“A lot of studies on fertility and body composition have focused on the female partner, but our findings underscore the importance of including both partners,” said Rajeshwari Sundaram, Ph.D., a senior investigator in the Division of Intramural Population Health Research at NIH’s Eunice Kennedy ShriverNational Institute of Child Health and Human Development. “Our results also indicate that fertility specialists may want to consider couples’ body compositions when counseling patients.”
Friday, January 27, 2017
NEI scientists find that stem cell exosomes promote survival of retinal ganglion cells in rats.
A new study in rats shows that stem cell secretions, called exosomes, appear to protect cells in the retina, the light-sensitive tissue in the back of the eye. The findings, published in Stem Cells Translational Medicine, point to potential therapies for glaucoma, a leading cause of blindness in the United States. The study was conducted by researchers at the National Eye Institute (NEI), part of the National Institutes of Health.
Thursday, January 26, 2017
Premature death rates have declined in the United States among Hispanics, blacks, and Asian/Pacific Islanders (APIs) — in line with trends in Canada and the United Kingdom — but increased among whites and American Indian/Alaska Natives (AI/ANs), according to a comprehensive study of premature death rates for the entire U.S. population from 1999 to 2014. This divergence was reported by researchers at the National Cancer Institute (NCI), and colleagues at the National Institute on Drug Abuse (NIDA), both part of the National Institutes of Health, and the University of New Mexico College of Nursing. The findings appeared Jan. 25, 2017, in The Lancet.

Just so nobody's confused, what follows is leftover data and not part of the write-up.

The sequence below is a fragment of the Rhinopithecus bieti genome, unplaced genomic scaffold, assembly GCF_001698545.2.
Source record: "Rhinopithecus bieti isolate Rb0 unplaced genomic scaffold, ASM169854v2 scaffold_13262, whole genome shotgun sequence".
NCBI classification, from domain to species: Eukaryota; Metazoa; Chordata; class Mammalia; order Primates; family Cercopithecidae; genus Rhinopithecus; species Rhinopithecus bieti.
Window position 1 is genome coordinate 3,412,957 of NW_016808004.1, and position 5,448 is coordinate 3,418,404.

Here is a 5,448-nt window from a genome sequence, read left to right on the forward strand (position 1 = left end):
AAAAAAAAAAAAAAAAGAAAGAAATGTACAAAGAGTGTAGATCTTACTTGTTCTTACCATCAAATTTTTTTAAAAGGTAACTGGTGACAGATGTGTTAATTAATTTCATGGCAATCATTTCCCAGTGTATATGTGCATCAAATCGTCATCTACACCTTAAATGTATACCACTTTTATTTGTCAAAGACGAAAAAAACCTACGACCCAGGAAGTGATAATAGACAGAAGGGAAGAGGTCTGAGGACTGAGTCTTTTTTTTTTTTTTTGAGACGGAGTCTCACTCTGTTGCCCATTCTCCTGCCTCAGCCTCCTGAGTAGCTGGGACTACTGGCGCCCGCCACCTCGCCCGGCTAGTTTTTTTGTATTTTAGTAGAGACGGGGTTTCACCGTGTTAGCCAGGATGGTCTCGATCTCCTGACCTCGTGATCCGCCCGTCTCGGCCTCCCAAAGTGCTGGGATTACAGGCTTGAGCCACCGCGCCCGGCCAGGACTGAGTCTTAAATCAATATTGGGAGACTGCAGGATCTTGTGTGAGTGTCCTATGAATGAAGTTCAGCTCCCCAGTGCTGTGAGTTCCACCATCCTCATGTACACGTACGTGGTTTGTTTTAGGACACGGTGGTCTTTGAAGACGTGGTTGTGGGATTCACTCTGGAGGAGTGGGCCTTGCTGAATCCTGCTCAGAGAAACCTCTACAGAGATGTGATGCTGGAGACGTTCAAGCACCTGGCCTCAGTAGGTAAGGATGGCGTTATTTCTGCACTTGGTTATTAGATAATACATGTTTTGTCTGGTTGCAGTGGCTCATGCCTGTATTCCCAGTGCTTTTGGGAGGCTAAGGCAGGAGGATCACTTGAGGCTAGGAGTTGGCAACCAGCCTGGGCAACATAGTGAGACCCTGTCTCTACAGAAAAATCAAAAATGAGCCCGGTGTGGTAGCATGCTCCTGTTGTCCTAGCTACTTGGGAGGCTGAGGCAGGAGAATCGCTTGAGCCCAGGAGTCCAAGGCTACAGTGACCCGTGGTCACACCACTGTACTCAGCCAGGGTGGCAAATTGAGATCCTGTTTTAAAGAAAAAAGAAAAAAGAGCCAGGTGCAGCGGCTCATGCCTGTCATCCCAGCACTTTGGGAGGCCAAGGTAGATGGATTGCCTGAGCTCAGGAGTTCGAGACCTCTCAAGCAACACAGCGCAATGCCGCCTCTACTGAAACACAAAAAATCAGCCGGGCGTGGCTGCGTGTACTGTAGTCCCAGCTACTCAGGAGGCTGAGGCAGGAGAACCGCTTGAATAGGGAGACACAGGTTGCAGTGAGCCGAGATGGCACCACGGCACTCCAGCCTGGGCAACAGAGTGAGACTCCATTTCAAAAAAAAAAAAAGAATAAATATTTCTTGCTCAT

Tuesday, January 24, 2017
Investigators with The Cancer Genome Atlas (TCGA) Research Network have identified novel genomic and molecular characteristics of cervical cancer that will aid in the subclassification of the disease and may help target therapies that are most appropriate for each patient. The new study, a comprehensive analysis of the genomes of 178 primary cervical cancers, found that over 70 percent of the tumors had genomic alterations in either one or both of two important cell signaling pathways. The researchers also found, unexpectedly, that a subset of tumors did not show evidence of human papillomavirus (HPV) infection. The study included authors from the National Cancer Institute (NCI) and the National Human Genome Research Institute (NHGRI), both parts of the National Institutes of Health, and appeared January 23, 2017, in Nature.
Friday, January 6, 2017
Researchers at the National Institutes of Health found that the blood protein tau could be an important new clinical biomarker to better identify athletes who need more recovery time before safely returning to play after a sports-related concussion. The study, supported by the National Institute of Nursing Research (NINR) with additional funding from the Eunice Kennedy Shriver National Institute of Child Health and Human Development (NICHD), published online in the Jan. 6, 2017 issue of Neurology, the medical journal of the American Academy of Neurology.